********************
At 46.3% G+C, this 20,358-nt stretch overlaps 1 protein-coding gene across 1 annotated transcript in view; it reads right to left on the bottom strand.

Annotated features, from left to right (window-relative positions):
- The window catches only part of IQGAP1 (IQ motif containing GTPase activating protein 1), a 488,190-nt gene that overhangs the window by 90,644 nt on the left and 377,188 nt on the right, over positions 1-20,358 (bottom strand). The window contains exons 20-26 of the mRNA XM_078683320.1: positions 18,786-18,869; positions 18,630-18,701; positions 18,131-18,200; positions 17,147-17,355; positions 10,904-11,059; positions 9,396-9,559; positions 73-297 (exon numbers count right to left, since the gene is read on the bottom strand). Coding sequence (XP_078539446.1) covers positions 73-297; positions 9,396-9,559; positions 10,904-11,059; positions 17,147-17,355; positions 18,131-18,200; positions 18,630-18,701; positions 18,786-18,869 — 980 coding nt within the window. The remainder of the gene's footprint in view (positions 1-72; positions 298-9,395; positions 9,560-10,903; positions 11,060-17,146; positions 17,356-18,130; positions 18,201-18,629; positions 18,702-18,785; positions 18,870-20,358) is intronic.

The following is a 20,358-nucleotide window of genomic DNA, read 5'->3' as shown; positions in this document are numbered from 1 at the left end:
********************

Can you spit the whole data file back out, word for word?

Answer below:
At 46.3% G+C, this 20,358-nt stretch overlaps 1 protein-coding gene across 1 annotated transcript in view; it reads right to left on the bottom strand.

Annotated features, from left to right (window-relative positions):
- The window catches only part of IQGAP1 (IQ motif containing GTPase activating protein 1), a 488,190-nt gene that overhangs the window by 90,644 nt on the left and 377,188 nt on the right, over positions 1-20,358 (bottom strand). The window contains exons 20-26 of the mRNA XM_078683320.1: positions 18,786-18,869; positions 18,630-18,701; positions 18,131-18,200; positions 17,147-17,355; positions 10,904-11,059; positions 9,396-9,559; positions 73-297 (exon numbers count right to left, since the gene is read on the bottom strand). Coding sequence (XP_078539446.1) covers positions 73-297; positions 9,396-9,559; positions 10,904-11,059; positions 17,147-17,355; positions 18,131-18,200; positions 18,630-18,701; positions 18,786-18,869 — 980 coding nt within the window. The remainder of the gene's footprint in view (positions 1-72; positions 298-9,395; positions 9,560-10,903; positions 11,060-17,146; positions 17,356-18,130; positions 18,201-18,629; positions 18,702-18,785; positions 18,870-20,358) is intronic.

The following is a 20,358-nucleotide window of genomic DNA, read 5'->3' as shown; positions in this document are numbered from 1 at the left end: